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Thailand’s Crown Prince Maha Vajiralongkorn coronation delayed for a year

By Tajuddin
Oct 16th, 2016

Thailand's Crown Prince Maha Vajiralongkorn

Thailand’s Crown Prince Maha Vajiralongkorn

Bangkok, Thailand (SMH + DIPLOMAT.SO) – The coronation of Thailand’s Crown Prince Maha Vajiralongkorn will be delayed more than a year as Thais mourn the death of their long-reigning king, Bhumibol Adulyadej.

The 64-year-old Crown Prince will ascend to the throne after funeral rites for his father have been completed, Prime Minister Prayuth Chan-ocha has announced. Mr Prayuth has declared a one-year mourning period.

The royal succession had been expected to be immediate when the king died after a long illness on Thursday. Bhumibol ascended to the throne the same day in 1946 that his older brother, King Ananda Mahidol, died from a gunshot wound.

But Vijiralongkorn, who was designated heir by his father in 1972, asked not to be immediately declared king, saying he wanted to grieve along with the country, officials said.

For now Thailand will be formally headed by 96-year-old former military chief and prime minister Prem Tinsulanonda, who will act as regent pro tempore until the coronation.

But real power lies with the country’s military, which toppled a democratically elected government to seize power after months of political upheaval in 2014.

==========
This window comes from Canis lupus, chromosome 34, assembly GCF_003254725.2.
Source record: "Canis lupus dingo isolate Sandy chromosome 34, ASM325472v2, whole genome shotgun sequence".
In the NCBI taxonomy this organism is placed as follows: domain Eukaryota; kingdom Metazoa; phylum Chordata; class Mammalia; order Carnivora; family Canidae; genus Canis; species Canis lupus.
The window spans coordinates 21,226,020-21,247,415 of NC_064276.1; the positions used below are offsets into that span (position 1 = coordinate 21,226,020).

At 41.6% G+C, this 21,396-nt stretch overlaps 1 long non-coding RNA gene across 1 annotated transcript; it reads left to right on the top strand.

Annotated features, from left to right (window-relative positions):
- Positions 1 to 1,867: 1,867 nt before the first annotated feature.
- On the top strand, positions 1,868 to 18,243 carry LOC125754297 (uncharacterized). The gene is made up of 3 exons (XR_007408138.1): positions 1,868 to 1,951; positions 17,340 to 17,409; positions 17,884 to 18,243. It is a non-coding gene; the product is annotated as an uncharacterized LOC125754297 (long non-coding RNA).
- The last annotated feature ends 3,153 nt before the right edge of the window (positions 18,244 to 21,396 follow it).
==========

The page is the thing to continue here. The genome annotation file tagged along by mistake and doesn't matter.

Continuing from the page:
Mr Prayuth said the Crown Prince met Mr Prem on Saturday evening and in remarks confirmed that he would one day ascend the throne.

“One of his important remarks was that he asked the people not to be confused or concerned about government affairs, including the royal succession,” Mr Prayuth said.

“He said that at this moment, everyone and every side, including his royal highness himself, are still stricken by grief and sorrow, so every side should help get through or ease this enormous grief first,” he said.

Tens of thousands of mourners dressed in black and white have thronged to Bangkok’s Grand Palace to chant and pay their respects to Bhumibol, who died at the age of 88 after having ruled the country for 70 years.

An army of volunteers handed out free water and food and provided medical care while hundreds of soldiers and police patrolled the complex.

People were lining up for more than a kilometre to enter the complex, where the first steps of a cycle of religious rites were being taken to prepare the king’s body for cremation.

Mourners will be allowed to pay respects to the king in front of his royal urn inside the Grand Palace’s Dusit Maha Prasat Throne Hall after 15 days of royal prayers, officials said.

In the meantime, people will be able to pay homage in front of a portrait of the king in another part of the palace.

Thai authorities have cancelled concerts and beach parties and shut red-light districts in the capital but recommended that tourist attractions, businesses and transport remain open so as not to damage the tourism industry, which accounts for more than 10 per cent of the country’s spluttering economy.

No foreign countries have advised their nationals to cancel trip plans but some, including Australia, have said visitors should dress and behave appropriately at a time of intense mourning for Thais.

King Bhumibol was seen as a unifying force in the country, which has seen frequent coups and intense political turmoil pitting arch-royalists and urban elites against poor rural people allied with Thaksin Shinawatra, a populist former prime minister living in exile who was ousted in a 2006 coup.

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